2022

Ali Khorsand Joins Schwartz Hannum PC

Schwartz Hannum PC is thrilled to announce that Ali Khorsand has joined the Firm.

Ali is an attorney and a member of the Firm’s Labor and Employment and Education Practice groups. He represents businesses, non-profit organizations, and educational institutions in state and federal courts and administrative agencies in matters including alleged violations of FMLA, OSHA, FLSA, ADA, ADEA, and Title VII.

Ali counsels executives and human resources professionals on a broad range of matters including employee performance and conduct, requests for leaves of absence, disability accommodation, non-competition covenants, discipline, and terminations. He conducts internal investigations regarding employee misconduct and sexual harassment allegations, and advises on employee handbooks, employment agreements, and employment policies and procedures.

Prior to joining the Firm, Ali was Counsel at Adler Pollock & Sheehan P.C. in Providence and Newport, Rhode Island and an associate at the Providence office of Edwards Angell Palmer & Dodge LLP (now Locke Lord). He previously served as Special Assistant Attorney General in the District of Columbia Office of the Attorney General and as a Judicial Law Clerk to Judge Kendra Ausby, Maryland Circuit Court for Baltimore City.

Ali is a graduate of the Georgetown University Law Center with both a J.D. and LL.M. in Taxation and the University of Wisconsin-Madison.

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Schwartz Hannum PC Successfully Defends Howard Hughes Medical Institute In Employment Discrimination Suit: Federal Court in District of Massachusetts Grants Summary Judgment On All Claims

The Firm, along with lead co-counsel Ropes and Gray LLP, successfully defended Howard Hughes Medical Institute (“HHMI” or the “Institute”), a not-for-profit biomedical research organization, against claims of discrimination based on race, gender, and national origin arising from the decision not to renew the appointment of plaintiff Dr. Jeannie Lee (“Plaintiff” or “Dr. Lee”), a research scientist in the field of molecular biology. HHMI appointed Dr. Lee as an “Investigator” for HHMI in 2000, after which she became an HHMI employee, but continued to do research at her host institution, Massachusetts General Hospital (“MGH”) with funding from the Institute. HHMI awards appointments to scientists who are at the top of their scientific field. Dr. Lee was twice renewed as an Investigator by the senior scientific officers of HHMI, assisted by an advisory panel of scientists who are not HHMI employees. In 2016, Dr. Lee’s application for renewal was denied for a fourth term. Plaintiff alleged that the decision was discriminatory and also alleged that she was underpaid relative to other Investigators based at MGH.

PROCEDURAL HISTORY

In July, 2017, Dr. Lee, a woman of Asian descent, filed a charge of discrimination with the Massachusetts Commission Against Discrimination, alleging that HHMI had discriminated against her on the basis of age, race, sex, and national origin when it decline to renew her service as an Investigator. She also claimed that while she was an Investigator, the Institute had discriminatorily paid her a substandard salary. In mid-2019, Dr. Lee commenced an action in Massachusetts Superior Court alleging discriminatory nonrenewal in violation of Massachusetts anti-discrimination law M.G.L. c. 151B (“Chapter 151B”), and two counts of salary discrimination under Chapter 151B and the Massachusetts Equal Pay Act, M.G.L. c. 149, §105A (“MEPA”), among other contractual claims. HHMI removed the action to the United States District Court for the district of Massachusetts and all but the three claims above were dismissed.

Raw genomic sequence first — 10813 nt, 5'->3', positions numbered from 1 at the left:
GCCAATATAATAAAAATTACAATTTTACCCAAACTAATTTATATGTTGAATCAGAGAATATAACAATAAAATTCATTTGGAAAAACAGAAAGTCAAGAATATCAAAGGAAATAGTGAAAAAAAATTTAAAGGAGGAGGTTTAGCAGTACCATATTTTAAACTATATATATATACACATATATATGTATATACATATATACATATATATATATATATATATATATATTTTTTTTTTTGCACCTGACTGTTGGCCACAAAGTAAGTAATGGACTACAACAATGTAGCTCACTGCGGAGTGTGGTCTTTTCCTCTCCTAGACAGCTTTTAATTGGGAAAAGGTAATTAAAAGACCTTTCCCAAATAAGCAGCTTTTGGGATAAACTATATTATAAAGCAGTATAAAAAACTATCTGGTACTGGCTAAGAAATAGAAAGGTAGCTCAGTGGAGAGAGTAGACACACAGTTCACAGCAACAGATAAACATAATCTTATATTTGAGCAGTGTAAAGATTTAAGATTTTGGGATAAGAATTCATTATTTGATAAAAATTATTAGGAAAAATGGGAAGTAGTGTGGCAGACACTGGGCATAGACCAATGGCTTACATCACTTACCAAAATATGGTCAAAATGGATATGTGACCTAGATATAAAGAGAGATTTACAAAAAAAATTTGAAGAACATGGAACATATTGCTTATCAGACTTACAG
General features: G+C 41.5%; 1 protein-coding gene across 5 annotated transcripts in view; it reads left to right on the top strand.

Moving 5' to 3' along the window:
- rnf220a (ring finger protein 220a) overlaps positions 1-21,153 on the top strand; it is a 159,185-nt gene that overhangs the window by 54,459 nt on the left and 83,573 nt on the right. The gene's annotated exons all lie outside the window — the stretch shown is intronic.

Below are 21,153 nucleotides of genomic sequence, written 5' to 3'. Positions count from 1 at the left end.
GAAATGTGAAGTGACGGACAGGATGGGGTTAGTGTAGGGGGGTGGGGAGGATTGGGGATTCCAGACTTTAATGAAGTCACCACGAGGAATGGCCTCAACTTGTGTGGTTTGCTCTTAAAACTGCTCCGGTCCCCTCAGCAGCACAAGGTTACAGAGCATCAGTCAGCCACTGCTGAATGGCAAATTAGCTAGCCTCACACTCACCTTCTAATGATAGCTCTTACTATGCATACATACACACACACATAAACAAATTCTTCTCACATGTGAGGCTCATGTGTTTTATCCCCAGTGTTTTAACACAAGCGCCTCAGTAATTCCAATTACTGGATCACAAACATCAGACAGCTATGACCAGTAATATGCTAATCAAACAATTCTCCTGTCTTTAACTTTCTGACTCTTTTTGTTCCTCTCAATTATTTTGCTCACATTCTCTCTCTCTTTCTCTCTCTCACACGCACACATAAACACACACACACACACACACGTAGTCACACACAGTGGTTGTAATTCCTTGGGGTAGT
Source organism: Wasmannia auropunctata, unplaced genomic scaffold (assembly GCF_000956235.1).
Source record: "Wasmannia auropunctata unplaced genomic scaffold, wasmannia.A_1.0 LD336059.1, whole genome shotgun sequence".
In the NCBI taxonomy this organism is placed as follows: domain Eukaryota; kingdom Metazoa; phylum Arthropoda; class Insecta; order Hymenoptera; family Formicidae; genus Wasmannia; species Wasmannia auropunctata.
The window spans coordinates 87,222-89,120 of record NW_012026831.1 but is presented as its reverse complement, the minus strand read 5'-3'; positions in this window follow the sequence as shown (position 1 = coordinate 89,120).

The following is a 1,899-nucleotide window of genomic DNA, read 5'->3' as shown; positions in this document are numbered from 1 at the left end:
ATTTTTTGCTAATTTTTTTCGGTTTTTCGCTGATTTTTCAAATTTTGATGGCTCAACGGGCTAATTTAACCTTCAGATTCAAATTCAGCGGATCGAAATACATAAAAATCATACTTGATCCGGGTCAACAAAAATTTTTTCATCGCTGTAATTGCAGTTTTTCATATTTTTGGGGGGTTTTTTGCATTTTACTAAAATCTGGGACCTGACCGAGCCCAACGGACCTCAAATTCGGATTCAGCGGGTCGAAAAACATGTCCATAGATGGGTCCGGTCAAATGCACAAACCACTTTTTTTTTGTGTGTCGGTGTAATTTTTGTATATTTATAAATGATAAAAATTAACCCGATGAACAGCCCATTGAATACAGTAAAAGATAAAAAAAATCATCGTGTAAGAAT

After extensive discovery, HHMI moved for summary judgment on the three remaining claims. With a decision on the Institute’s motion pending, the parties prepared for a trial set to begin on June 27, 2022.

THE DISTRICT COURT DECISION

On June 9, 2022, the Court, Hon. Gorton, J., granted HHMI’s motion for summary judgment and dismissed all of Dr. Lee’s discrimination claims, thereby dismissing the entire suit.

Non-Renewal Claim

First, with regards to her nonrenewal claim, the Court disagreed with Plaintiff that HHMI had not renewed her for a fourth term as an Investigator due to biases harbored by her reviewers. Dr. Lee had conceded that there was no direct evidence of discrimination, but contended that the low scores and comments she received from the advisory panelists who reviewed her renewal application were not supported in light of her accomplishments, but were instead the result of “unexamined bias on the basis of gender and/or race/national origin,” and that the ultimate decision by the Institute’s scientific officers was tainted by this bias.

The Court found that Plaintiff had made a prima facie case for discrimination. It next addressed HHMI’s response that the decision was the product of collective scientific judgment, and that Dr. Lee had not met the standards for renewal. The Court found that Plaintiff had not offered even minimally sufficient evidence that the legitimate reasons offered for her nonrenewal were pretextual, in other words, that there was no evidence she had been held to a higher standard as a woman of Asian descent than her male and non-Asian comparators, or that the standards for renewal were manifestly unequally applied.